Cooking Food in Tiny Spaces…

Posted July 13th, 2009 by Tammy "RowdyKittens" and filed in Issue 9: Food and Cooking

indefensefood_cover_medFood. Ohhh how I love food. Especially plants!

I recently finished reading In Defense of Food: An Eater’s Manifesto; an educational and entertaining book.

Pollan’s main message is: Eat whole foods, chow down on lots plants and make eating a social experience. If you want to learn more about the intersections between your health, the food industry, public policy, and “nutritionism,” read Pollan’s book.

So how does this relate to tiny spaces?

Pollan helped me downsize the kitchen by changing my eating habits. By incorporating 15 of Pollan’s eating guidelines into my diet, I’ve been able to decrease waste, save space in the kitchen and focus on cooking simple and easy recipes.

For example, I’ve decreased waste by eating fresh foods that can be composted and visit the local farmer’s market once a week. By eating local and fresh foods, I don’t have to refrigerate much food. Cooking is simple, easy and fast because my meals consist of fresh fruits, vegetables and bread. I’ve found the following food guidelines really helpful for cooking in my small kitchen…

My Food Guidelines for Tiny Spaces

1. Eat mostly plants.

Market Lettuce2

2. Avoid food products that are predominantly processed, unpronounceable, have more than 5 ingredients or include high fructose corn syrup.

3. Avoid products that make health claims.

4. Shop the peripheries of the supermarket and stay out of the middle.

5. Get out of the supermarket and shop at the farmer’s market.

Sacramento Farmer's Market 7

6. You are what you eat (This includes what other animals eat and what is in the soil too).

7. If you have space buy a freezer.

8. Eat like an omnivore. Diversity in diet is a good thing.


Photo by Em

9. Eat well grown food from healthy soil.

10. Get off the Western diet. But don’t look for the “magic bullet in the traditional diet.”

11. Have a glass of wine with dinner.

Bogle Winery18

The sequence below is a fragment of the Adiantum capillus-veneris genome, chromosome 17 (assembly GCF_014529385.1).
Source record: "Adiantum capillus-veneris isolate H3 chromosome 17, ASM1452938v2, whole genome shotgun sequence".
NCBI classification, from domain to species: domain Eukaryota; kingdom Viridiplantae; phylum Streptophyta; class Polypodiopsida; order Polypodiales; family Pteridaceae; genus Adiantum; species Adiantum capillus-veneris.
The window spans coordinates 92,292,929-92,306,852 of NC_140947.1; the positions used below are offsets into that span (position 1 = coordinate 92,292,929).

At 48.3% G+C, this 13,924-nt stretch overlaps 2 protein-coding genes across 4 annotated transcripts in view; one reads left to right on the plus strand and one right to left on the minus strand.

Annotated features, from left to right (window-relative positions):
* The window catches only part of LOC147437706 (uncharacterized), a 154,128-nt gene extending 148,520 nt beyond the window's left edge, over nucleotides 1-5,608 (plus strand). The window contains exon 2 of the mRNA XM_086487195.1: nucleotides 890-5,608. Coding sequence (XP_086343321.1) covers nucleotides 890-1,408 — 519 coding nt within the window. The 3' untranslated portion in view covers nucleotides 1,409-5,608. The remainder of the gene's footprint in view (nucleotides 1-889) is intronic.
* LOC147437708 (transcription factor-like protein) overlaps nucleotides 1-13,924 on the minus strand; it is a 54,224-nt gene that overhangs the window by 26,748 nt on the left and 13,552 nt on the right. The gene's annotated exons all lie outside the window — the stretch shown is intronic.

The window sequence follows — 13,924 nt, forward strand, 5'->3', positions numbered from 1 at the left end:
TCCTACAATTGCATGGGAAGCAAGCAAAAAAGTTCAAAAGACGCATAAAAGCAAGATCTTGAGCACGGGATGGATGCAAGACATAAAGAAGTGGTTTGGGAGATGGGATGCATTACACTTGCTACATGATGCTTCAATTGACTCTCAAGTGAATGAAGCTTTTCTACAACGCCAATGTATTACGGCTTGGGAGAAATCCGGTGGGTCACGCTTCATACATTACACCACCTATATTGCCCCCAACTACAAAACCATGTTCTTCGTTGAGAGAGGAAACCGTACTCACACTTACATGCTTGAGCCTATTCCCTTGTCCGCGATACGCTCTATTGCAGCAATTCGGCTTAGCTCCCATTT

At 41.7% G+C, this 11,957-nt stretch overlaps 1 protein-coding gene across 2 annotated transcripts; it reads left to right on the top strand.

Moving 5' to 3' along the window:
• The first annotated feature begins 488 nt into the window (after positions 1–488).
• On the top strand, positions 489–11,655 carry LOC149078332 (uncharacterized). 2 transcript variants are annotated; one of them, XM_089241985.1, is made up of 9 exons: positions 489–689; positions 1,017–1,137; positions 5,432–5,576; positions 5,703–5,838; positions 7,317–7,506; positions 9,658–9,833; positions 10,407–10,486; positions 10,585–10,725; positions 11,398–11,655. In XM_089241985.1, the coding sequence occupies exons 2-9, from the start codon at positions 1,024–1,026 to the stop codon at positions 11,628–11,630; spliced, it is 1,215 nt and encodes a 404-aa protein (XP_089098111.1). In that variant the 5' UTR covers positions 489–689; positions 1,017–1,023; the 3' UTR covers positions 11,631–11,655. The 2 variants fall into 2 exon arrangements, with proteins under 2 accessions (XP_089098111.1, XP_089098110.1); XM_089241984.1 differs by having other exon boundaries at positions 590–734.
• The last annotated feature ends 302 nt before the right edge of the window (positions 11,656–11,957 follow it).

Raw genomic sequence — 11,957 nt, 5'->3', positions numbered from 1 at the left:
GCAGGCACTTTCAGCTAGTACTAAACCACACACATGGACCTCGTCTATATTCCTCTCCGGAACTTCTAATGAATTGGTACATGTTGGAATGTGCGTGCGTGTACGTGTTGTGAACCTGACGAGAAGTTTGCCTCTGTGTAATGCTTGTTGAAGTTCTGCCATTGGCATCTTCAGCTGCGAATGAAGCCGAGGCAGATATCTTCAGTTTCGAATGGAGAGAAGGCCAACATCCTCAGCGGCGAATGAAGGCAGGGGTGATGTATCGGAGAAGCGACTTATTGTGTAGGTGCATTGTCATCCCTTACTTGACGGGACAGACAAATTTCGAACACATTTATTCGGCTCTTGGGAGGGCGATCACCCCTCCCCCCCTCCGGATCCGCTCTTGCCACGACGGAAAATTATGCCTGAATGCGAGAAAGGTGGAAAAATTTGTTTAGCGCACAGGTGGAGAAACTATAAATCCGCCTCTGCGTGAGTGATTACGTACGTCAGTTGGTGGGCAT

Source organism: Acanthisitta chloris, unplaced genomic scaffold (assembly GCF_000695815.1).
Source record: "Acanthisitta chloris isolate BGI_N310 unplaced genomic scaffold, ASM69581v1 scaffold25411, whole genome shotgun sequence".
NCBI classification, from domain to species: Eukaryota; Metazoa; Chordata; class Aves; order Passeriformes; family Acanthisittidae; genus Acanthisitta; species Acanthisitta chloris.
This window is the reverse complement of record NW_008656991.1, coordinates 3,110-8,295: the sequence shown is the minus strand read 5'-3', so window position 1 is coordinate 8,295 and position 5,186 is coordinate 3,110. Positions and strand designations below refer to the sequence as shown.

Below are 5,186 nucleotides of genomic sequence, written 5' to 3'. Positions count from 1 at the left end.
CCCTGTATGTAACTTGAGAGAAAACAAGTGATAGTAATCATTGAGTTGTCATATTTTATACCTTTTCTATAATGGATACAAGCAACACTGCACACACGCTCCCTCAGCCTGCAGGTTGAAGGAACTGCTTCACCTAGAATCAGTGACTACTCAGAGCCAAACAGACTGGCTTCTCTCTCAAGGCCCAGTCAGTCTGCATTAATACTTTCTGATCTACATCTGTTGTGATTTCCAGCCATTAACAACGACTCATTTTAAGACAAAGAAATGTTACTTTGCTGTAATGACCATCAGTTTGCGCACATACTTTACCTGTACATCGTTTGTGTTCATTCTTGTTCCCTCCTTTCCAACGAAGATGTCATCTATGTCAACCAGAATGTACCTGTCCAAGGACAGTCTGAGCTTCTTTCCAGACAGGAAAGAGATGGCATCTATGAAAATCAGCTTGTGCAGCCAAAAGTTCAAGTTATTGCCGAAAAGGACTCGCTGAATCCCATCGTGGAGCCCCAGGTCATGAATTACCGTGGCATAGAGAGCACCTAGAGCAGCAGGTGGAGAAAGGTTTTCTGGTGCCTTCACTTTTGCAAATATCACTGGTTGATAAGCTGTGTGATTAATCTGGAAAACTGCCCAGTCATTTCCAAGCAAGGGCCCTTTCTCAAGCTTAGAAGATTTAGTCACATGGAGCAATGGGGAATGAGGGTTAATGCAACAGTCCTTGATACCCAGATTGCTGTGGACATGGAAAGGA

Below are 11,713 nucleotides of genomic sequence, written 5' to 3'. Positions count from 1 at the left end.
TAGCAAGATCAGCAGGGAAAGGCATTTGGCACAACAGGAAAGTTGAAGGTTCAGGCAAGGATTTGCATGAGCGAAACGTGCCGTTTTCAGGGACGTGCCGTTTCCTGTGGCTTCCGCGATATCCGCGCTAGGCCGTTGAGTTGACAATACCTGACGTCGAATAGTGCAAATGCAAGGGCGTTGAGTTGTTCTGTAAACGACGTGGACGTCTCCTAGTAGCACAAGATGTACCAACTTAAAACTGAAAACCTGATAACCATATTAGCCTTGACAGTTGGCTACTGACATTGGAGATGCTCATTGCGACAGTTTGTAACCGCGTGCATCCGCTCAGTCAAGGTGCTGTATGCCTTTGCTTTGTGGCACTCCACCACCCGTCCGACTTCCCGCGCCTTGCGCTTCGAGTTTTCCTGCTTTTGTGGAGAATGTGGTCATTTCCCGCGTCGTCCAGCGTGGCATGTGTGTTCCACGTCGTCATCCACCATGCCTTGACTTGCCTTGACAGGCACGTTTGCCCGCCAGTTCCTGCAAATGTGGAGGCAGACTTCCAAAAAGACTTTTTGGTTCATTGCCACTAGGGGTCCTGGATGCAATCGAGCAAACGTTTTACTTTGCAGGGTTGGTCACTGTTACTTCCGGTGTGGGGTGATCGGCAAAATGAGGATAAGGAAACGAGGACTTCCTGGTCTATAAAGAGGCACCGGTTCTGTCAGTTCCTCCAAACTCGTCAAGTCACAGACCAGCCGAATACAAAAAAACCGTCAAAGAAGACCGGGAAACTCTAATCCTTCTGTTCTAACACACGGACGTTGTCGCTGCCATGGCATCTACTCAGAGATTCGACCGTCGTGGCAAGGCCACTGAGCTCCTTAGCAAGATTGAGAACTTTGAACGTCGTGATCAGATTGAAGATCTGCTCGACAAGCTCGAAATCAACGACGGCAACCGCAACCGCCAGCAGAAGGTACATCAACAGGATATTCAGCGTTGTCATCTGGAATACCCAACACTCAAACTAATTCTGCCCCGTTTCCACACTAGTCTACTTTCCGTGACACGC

12. Buy higher quality foods and eat less of them.

13. Choose quality over quantity and good experience over calories.

14. Eat meals and less snacks.

15. Cook and if you can plant a garden.

(Note: rules adopted from Michael Pollan’s book, In Defense of Food: An Eater’s Manifesto)


The rules above have helped me create a minimalist kitchen and healthy diet. What cooking strategies have you used in tiny spaces?

2 Responses to “Cooking Food in Tiny Spaces…”

  1. Staci B.No Gravatar says:

    My favorite guide for small kitchen cooking is called “The Itty Bitty Kitchen Handbood” by Justin Spring. It talks about cooking appliances, cooking spaces, utensils and dinner parties. It includes some recipes, and some basic good advice for cooking in a small space, and liking it.

    I think the hardest part about downsizing your kitchen is knowing what can serve double duty, and what is simply an old habit that takes up space. There’s a story somewhere about a daughter whose mom always cut the ends off the roast, so she does too– but then she wonders why. When she asks, mom says “That’s just how my mom did it.” They ask grandma. The reason? Grandma’s pan was too small for the roast.

    One of my personal goals for my someday small house is to have a root cellar. Cool and cold storage so I’m not buying food out of season. So I can use all the produce from my (someday) garden, year-round. So it doesn’t require energy to keep it for later. Also, I love the sun fridges that have been made European style. They are 2 feet wide, and engineered to run on either solar or grid power. Low-impact, low-square footage… but unfortunately high price tag. Another option is the ECO-Fridge (

  2. Tammy "RowdyKittens"No Gravatar says:

    Hi Staci – Thanks for leaving a comment. I’ll have to check out the book you recommended. It sounds great! The ECO-Fridge and sun fridges sound intriguing. We’ve considered unplugging our fridge because we don’t use all of the space. I feel bad wasting so much energy! So a tiny fridge might be something to consider. :)

    I love the idea of a root cellar too. We’ve considered moving back to the ranch my partner grew up on and that might be a cool project to work on. But I don’t think we could do something like that in the city. :)

    Thanks for reading the SLJ.